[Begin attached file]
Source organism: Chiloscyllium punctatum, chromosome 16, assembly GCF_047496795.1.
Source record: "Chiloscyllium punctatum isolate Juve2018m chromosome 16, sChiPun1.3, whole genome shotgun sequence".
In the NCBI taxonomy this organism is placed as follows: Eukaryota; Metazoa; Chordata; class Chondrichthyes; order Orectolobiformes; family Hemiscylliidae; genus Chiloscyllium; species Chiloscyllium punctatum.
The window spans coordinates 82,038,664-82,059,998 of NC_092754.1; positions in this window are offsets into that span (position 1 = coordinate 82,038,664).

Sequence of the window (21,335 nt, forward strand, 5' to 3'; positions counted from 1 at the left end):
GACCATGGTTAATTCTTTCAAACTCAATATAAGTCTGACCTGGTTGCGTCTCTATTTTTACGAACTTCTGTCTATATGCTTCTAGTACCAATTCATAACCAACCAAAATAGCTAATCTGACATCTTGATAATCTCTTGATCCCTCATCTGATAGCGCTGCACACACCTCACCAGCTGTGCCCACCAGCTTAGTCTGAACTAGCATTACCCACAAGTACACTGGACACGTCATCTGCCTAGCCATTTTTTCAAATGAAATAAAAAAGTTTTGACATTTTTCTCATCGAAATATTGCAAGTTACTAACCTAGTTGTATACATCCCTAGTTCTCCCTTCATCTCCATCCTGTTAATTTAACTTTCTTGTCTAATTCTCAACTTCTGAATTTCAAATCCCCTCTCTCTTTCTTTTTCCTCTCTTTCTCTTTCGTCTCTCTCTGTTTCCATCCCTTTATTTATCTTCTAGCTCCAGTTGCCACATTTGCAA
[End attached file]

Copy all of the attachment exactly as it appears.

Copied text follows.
Source organism: Chiloscyllium punctatum, chromosome 16, assembly GCF_047496795.1.
Source record: "Chiloscyllium punctatum isolate Juve2018m chromosome 16, sChiPun1.3, whole genome shotgun sequence".
In the NCBI taxonomy this organism is placed as follows: Eukaryota; Metazoa; Chordata; class Chondrichthyes; order Orectolobiformes; family Hemiscylliidae; genus Chiloscyllium; species Chiloscyllium punctatum.
The window spans coordinates 82,038,664-82,059,998 of NC_092754.1; positions in this window are offsets into that span (position 1 = coordinate 82,038,664).

Sequence of the window (21,335 nt, forward strand, 5' to 3'; positions counted from 1 at the left end):
GACCATGGTTAATTCTTTCAAACTCAATATAAGTCTGACCTGGTTGCGTCTCTATTTTTACGAACTTCTGTCTATATGCTTCTAGTACCAATTCATAACCAACCAAAATAGCTAATCTGACATCTTGATAATCTCTTGATCCCTCATCTGATAGCGCTGCACACACCTCACCAGCTGTGCCCACCAGCTTAGTCTGAACTAGCATTACCCACAAGTACACTGGACACGTCATCTGCCTAGCCATTTTTTCAAATGAAATAAAAAAGTTTTGACATTTTTCTCATCGAAATATTGCAAGTTACTAACCTAGTTGTATACATCCCTAGTTCTCCCTTCATCTCCATCCTGTTAATTTAACTTTCTTGTCTAATTCTCAACTTCTGAATTTCAAATCCCCTCTCTCTTTCTTTTTCCTCTCTTTCTCTTTCGTCTCTCTCTGTTTCCATCCCTTTATTTATCTTCTAGCTCCAGTTGCCACATTTGCAA